Les Misérables vs. Macron

Robert Zaretsky / Foreign Policy

On Nov. 17, nearly 300,000 gilets jaunes—named after the reflective vests they wear as their uniform—took to the country’s streets and highways, airports and tunnels. Furious over the government’s plan to raise fuel taxes in January, they managed to block, usually with metal barriers, more than 2,000 entrance ramps, traffic circles, and bridges. The resulting perturbations were not just physical—along with major traffic snarls, there were more than 400 injuries and one death—but also political.

The following Saturday, what organizers dubbed as Act II took place. Rather than erect blockades across France, they made Paris the focus of their rendezvous. Though the government granted them permission to use the Champ de Mars, the great park bordered by the Eiffel Tower and Les Invalides, the protesters instead streamed toward another celebrated champ they had been expressly forbidden to enter: the Champs-Élysées. While the vast majority of the 8,000 or so gilets jaunes were peaceful, several groups of casseurs, or rabble-rousers, turned the historic and holiday-lit avenue into a battlefield with riot police. When the clouds from salvos of tear gas and flaming barricades finally cleared, the republic still stood, but the reverberations have left the government shaken—all the more so as organizers have already called for Act III come next Saturday.

Predictably, Macron and his ministers have pillaged the past in order to capture, or quarantine, the nature of this movement. In the days leading up to the protest, Macron warned the country against a “contemporary form of Poujadism.” The term refers to a populist movement that suddenly erupted in 1950s France and was led by Pierre Poujade, a small shopkeeper with big lungs from rural France. Anti-republican, anti-Semitic, and anti-tax, his cure for the ills that afflicted rural France was “Sortez les sortants,” or “Throw the bums out.” Despite a promising start in 1956, when it won several parliamentary seats, Poujade’s party proved to have a short life. In 2003, Poujade himself died in obscurity—so obscure that one gilet jaune joked that following Macron’s remark he had to look up Poujade’s name in a dictionary.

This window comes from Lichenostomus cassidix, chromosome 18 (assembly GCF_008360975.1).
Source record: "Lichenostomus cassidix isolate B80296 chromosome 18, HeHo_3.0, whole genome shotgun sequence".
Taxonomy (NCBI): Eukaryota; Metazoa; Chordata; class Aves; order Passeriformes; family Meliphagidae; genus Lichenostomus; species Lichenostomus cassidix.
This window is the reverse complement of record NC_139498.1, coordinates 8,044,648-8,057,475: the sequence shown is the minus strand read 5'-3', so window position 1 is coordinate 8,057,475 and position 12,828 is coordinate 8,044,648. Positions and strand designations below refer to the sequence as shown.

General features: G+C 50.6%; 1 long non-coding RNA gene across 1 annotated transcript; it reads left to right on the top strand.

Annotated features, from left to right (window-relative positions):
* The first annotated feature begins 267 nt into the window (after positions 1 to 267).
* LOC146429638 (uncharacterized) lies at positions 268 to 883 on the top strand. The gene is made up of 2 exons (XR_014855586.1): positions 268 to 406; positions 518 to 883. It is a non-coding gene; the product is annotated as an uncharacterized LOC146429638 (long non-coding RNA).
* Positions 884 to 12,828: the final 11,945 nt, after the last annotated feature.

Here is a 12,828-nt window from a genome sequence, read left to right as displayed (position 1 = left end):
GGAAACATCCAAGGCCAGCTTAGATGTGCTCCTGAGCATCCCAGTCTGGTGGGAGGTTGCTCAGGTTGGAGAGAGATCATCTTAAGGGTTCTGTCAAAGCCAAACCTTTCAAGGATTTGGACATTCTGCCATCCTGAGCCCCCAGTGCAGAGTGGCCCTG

Though Macron claims to “understand the anger” driving these protests, he also seems as intent on condemning the gilets jaunes as comprehending them. The same might be said of Bernard-Henri Lévy, who made a historical comparison of his own. In an article for his journal, La Régle du jeu, this ubiquitous left-wing intellectual suggested that the riots of Feb. 6, 1934, anticipated last Saturday’s events. On that fateful night, several extreme right-wing nationalist movements, most notably the Action Française of Charles Maurras, combined and marched on the Chamber of Deputies. Fearing a fascist coup, the government responded with deadly force; the ensuing street battles left 16 protesters dead and thousands wounded. For Lévy, the slogans of 1934 and those of 2018 are eerily similar—the former with calls to march on the Chamber, the latter calling to march on the Elysée Palace—and unsettling. This is a moment and mentality, he concluded, that can give “birth to monsters.”

Yet other politicians and commentators have reached even further back in history, citing the jacqueries, or rural uprisings, that periodically flared up in medieval and early modern France. Named after Jacques, a popular name reflecting the commoners who engaged in these rebellions, the greatest jacquerie was the “Great Fear” of 1789, when vast ribbons of the French countryside erupted in deadly bursts of violence aimed at tax offices and local landowners. Yet, while such comparisons are suggestive, they are hardly dispositive. In this case, the French phrase “comparaison n’est pas raison” is apt. Today is neither 1934 nor 1789, and the gilets jaunes are neither Poujadists nor fascists.